An Intense Experience, In All the Best Ways
JumpStart is an intensive four-week long English Camp designed to empower students with the knowledge, academic skills and confidence to make a successful transition to high school. In 2020, Peace Corps Volunteers hosted 20 camps throughout Costa Rica. Let's hear from Ruby.
“They used to call me bad names in school.”
Her eyes blink away tears as she lays her forehead down flat on the desk. Today we were discussing bullying and I noticed that she had removed herself from the rest of the group. I take Lorna to the corner of the room and ask the other girls to join me. I guide them to stand in a circle around her. “Okay,” I tell them “we are all going to say things that we love about Lorna.” The other girls immediately begin to shout out her positive characteristics and some offer personal anecdotes about a time when Lorna was kind or helpful. I keep an eye on her as I encourage the girls to take turns sharing more. Her tears have gone and been replaced by a timid smile. I thank everyone and we end with a big group hug with Lorna tightly squeezed in the middle. I lead the girls back to the boys and the center of the classroom. My co-teacher looks at me, with a confused expression. “I’ll tell you later.” I whisper to him on my way to the front of the classroom to review his and her pronouns for the 112th time.
JumpStart: a four week-long immersive camp designed to teach English to sixth grade students in communities around Costa Rica. After hearing fellow PCVs describe the experience that they had had the previous year, I decided to sign up and apply to host a camp. As a Youth Development volunteer, I feel comfortable around youth and facilitating for them, but I am not trained to be a teacher. That’s one of the things that I appreciate so much about the JumpStart program: the possibility for volunteers and community members to become confident in their teaching abilities and to realize that your energy and preparation count for a whole lot more than a certificate.
JumpStart is intense, but in all the best ways. The concept is to cover an entire year’s worth of material in a single month, often for kids with no prior English experience. It requires weeks of grant applications, material preparation, and communicating with families, until finally, on the first Monday of January, you are faced with 20 shy and eager sixth graders sitting before you in a semi-circle of desks
My experience with JumpStart has been extraordinary and has already (with two weeks down) exceeded my expectations. Witnessing the transformation of my students has been rewarding as well as enlightening (spending 20 days with a bunch of 12 year olds will show you a lot about human nature). I have observed how my priorities have shifted from ensuring that we cover the material towards ensuring that the kids are enjoying themselves. The kids in my camp have this irresistible charm that is continuously pushing me to think of ways to improve the dynamic of the activities and the potential of the content. My one objective is to create an environment for these youth to prosper, to connect, and to feel empowered; and it isn’t a mere coincidence that this is the aim of the creators of JumpStart as well. There is a visible (and thanks to MRE, measurable) uplift in the confidence of these students, as well as their interpersonal relationships as the days pass by. The camp structure is designed in a way that encourages interaction, participation, and group support, but it is up to the co-teachers to push as far as they can to motivate students and instill within them the self-esteem and self-efficacy that is so valuable in adolescence. Respect goes a long way.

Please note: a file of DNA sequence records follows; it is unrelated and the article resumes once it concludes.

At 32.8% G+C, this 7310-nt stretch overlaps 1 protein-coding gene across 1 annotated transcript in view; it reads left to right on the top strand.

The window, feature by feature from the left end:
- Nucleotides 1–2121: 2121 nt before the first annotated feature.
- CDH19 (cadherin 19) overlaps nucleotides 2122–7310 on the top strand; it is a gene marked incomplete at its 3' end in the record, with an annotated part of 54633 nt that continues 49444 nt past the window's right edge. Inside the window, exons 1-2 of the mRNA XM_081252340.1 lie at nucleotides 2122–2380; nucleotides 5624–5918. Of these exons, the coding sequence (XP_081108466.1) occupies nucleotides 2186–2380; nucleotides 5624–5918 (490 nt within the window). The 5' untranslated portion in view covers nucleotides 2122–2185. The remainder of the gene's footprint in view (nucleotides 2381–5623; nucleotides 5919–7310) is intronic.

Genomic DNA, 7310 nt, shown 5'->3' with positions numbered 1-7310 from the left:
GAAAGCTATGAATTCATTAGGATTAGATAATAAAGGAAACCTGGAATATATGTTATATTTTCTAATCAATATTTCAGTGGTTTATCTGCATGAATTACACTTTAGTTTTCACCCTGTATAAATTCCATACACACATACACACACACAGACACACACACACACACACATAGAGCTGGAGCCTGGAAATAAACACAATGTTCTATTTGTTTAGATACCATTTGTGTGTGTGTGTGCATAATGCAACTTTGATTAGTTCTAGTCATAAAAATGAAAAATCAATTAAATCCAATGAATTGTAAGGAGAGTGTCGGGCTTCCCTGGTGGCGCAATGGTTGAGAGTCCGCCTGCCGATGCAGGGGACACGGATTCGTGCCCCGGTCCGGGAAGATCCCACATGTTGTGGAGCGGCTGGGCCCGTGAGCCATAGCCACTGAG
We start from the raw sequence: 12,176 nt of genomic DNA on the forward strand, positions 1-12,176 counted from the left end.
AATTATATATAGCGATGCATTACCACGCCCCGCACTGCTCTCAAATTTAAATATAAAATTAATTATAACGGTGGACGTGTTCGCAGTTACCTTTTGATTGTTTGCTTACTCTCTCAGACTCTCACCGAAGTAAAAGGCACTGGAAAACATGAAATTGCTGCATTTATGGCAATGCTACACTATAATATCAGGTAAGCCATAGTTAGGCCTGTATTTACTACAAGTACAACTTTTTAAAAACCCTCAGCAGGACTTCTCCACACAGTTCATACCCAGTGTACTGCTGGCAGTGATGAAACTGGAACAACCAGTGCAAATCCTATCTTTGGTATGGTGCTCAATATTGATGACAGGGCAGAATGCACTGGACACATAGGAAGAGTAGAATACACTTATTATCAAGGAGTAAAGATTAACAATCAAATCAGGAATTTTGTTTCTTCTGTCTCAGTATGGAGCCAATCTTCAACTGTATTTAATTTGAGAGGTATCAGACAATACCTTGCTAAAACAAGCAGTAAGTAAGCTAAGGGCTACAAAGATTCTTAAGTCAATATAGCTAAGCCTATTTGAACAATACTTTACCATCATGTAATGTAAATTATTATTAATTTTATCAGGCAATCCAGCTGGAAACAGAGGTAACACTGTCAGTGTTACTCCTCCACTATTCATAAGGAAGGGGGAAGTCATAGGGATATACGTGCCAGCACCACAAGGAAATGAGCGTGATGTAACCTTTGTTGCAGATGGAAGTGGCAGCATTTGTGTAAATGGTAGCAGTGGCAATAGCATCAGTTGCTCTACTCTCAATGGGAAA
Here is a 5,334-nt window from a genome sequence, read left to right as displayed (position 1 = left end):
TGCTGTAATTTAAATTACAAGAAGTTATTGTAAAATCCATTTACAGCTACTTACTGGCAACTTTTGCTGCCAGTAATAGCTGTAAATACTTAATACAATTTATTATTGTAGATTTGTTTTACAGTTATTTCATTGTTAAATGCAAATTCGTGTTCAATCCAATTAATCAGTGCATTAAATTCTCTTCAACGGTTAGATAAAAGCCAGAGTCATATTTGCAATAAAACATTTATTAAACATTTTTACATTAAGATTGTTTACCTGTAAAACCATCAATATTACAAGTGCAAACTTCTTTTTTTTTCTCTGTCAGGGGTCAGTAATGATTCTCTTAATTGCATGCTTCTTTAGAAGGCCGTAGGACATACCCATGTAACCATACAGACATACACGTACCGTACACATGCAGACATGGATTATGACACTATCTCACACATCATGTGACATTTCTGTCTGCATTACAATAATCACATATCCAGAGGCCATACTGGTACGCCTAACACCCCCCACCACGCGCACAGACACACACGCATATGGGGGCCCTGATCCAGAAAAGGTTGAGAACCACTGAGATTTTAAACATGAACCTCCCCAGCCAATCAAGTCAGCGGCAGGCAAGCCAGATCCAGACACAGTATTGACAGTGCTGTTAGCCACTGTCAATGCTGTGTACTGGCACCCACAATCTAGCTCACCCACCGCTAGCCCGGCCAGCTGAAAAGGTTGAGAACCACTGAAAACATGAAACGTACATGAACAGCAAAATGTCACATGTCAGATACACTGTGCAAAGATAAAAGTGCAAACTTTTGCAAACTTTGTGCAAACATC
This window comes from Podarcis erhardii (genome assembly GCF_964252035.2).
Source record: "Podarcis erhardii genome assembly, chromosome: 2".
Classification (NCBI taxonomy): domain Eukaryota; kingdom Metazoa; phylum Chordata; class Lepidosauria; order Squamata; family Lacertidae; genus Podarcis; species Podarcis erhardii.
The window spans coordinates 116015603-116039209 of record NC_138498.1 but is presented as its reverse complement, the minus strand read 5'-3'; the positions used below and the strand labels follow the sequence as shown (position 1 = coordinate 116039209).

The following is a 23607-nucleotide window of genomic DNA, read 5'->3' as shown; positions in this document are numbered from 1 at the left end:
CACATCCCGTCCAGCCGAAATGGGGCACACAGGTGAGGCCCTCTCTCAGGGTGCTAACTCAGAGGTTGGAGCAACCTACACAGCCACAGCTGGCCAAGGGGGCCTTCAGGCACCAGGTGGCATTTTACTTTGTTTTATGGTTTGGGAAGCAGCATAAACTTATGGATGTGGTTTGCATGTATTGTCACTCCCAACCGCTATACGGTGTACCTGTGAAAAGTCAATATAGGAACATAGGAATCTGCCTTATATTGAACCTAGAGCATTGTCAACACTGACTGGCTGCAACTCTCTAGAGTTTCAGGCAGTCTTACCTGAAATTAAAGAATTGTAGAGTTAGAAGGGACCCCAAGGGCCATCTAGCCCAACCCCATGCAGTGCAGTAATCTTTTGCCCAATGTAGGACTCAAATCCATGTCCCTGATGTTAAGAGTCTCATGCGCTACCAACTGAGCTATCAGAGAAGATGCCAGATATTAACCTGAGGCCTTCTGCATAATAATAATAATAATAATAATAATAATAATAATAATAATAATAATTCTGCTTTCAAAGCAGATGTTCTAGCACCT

JumpStart is where teachers can utilize all of their creativity without the strict rules of a traditional classroom environment. For me, it’s making my kids dance to the banana song every morning and having them applaud each other after every completed activity. For the so far successful camp, I have to credit my co-teacher, Bryan, who is the English professor at the local high school, and three very special high school students that have volunteered their summer vacations to work with the camp. Bryan is an exceptionally gifted teacher and has taught me so much about how kids learn and about how to fully capture and embrace their minds. The three high school students have not ceased to impress me since the onset of the camp. Their dedication to these students and their desire to become better teachers is a major benefit to the camp and to me personally; my job as the camp organizer is to give these students plenty of opportunities to facilitate activities themselves, rather than just assist with classroom management.
In my camp, the group norm that is most often repeated and called upon is “we are family”. We told the students in the first week to look around and acknowledge those classmates that they will be with for the next five years. These four weeks present the opportunity to become a unit, to become a family. The magic of JumpStart is that during these four weeks, you begin to see yourselves doing just that. The English part is pretty nifty too, but more so for the fact that students graduate the camp loving the act and process of learning more so than when they entered. Every time that I pass one of my students in the street, I am bombarded with some version of “hello teacher, I am fine, and you?” and that’s enough to make anyone smile.
And as for Lorna? She left the classroom that day laughing loudly, holding hands with two fellow students and wishing me a happy weekend. To me, that will always be enough.